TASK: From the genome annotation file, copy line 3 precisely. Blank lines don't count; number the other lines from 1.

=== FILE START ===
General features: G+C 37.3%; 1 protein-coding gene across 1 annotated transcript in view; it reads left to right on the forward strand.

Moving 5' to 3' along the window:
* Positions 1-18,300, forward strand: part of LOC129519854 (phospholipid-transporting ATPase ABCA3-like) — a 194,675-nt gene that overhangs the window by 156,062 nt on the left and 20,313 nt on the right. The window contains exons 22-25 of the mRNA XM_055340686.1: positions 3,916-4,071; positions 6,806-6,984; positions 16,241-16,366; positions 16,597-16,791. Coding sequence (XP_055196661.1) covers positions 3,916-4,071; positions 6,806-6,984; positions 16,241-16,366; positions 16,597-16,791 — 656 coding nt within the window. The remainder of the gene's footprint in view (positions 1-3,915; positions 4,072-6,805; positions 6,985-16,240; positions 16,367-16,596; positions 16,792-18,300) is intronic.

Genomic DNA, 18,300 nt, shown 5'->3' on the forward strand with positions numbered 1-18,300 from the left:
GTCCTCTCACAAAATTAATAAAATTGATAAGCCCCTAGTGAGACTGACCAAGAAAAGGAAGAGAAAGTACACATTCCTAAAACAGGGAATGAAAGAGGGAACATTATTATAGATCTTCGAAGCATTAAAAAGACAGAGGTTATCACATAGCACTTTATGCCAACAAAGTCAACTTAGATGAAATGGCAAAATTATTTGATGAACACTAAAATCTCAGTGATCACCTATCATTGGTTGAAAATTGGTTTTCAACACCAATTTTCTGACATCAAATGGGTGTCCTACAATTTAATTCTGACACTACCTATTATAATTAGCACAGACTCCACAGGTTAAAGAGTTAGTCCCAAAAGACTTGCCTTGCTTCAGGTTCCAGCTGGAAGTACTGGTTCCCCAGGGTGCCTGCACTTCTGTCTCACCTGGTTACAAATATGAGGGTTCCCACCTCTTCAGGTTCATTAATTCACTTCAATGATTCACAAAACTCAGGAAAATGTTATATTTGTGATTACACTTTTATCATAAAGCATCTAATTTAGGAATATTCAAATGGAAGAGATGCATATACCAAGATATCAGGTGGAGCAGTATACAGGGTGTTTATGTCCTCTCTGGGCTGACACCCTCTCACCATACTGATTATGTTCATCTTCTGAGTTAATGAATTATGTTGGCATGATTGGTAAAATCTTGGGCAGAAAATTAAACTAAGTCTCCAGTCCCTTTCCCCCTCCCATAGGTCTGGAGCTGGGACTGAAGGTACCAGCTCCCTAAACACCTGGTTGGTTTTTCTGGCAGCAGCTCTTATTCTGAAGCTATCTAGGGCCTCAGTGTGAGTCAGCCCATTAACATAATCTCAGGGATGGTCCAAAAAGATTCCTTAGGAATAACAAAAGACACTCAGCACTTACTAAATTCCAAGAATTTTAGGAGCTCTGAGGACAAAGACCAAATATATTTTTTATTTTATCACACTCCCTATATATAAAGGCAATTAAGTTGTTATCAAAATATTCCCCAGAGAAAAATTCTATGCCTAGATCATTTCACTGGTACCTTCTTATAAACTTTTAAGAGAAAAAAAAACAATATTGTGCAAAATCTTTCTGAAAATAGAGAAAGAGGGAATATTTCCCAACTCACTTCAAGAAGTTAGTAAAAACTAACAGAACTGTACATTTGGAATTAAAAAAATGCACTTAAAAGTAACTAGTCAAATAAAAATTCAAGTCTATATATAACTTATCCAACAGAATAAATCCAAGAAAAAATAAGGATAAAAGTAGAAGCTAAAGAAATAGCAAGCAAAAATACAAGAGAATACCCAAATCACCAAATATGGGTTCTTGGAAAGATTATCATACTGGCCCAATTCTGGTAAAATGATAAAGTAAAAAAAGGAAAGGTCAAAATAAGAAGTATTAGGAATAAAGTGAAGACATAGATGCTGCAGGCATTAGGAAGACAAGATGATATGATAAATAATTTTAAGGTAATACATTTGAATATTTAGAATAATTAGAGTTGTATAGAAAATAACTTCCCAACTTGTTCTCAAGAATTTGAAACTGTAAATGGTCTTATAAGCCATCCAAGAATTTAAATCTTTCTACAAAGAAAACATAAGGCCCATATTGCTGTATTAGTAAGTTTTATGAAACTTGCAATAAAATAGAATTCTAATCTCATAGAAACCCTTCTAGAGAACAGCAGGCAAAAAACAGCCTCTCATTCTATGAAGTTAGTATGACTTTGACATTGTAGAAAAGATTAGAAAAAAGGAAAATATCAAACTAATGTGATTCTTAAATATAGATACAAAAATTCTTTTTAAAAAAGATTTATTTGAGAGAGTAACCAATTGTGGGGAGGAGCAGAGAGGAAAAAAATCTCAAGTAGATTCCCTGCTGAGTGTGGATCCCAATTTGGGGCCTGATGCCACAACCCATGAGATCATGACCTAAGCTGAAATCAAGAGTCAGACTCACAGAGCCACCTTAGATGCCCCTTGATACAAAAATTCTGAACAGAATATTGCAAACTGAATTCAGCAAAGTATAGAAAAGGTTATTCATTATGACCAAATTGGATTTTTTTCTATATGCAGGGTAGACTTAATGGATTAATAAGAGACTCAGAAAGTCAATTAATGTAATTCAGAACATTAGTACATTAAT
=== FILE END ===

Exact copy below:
* Positions 1-18,300, forward strand: part of LOC129519854 (phospholipid-transporting ATPase ABCA3-like) — a 194,675-nt gene that overhangs the window by 156,062 nt on the left and 20,313 nt on the right. The window contains exons 22-25 of the mRNA XM_055340686.1: positions 3,916-4,071; positions 6,806-6,984; positions 16,241-16,366; positions 16,597-16,791. Coding sequence (XP_055196661.1) covers positions 3,916-4,071; positions 6,806-6,984; positions 16,241-16,366; positions 16,597-16,791 — 656 coding nt within the window. The remainder of the gene's footprint in view (positions 1-3,915; positions 4,072-6,805; positions 6,985-16,240; positions 16,367-16,596; positions 16,792-18,300) is intronic.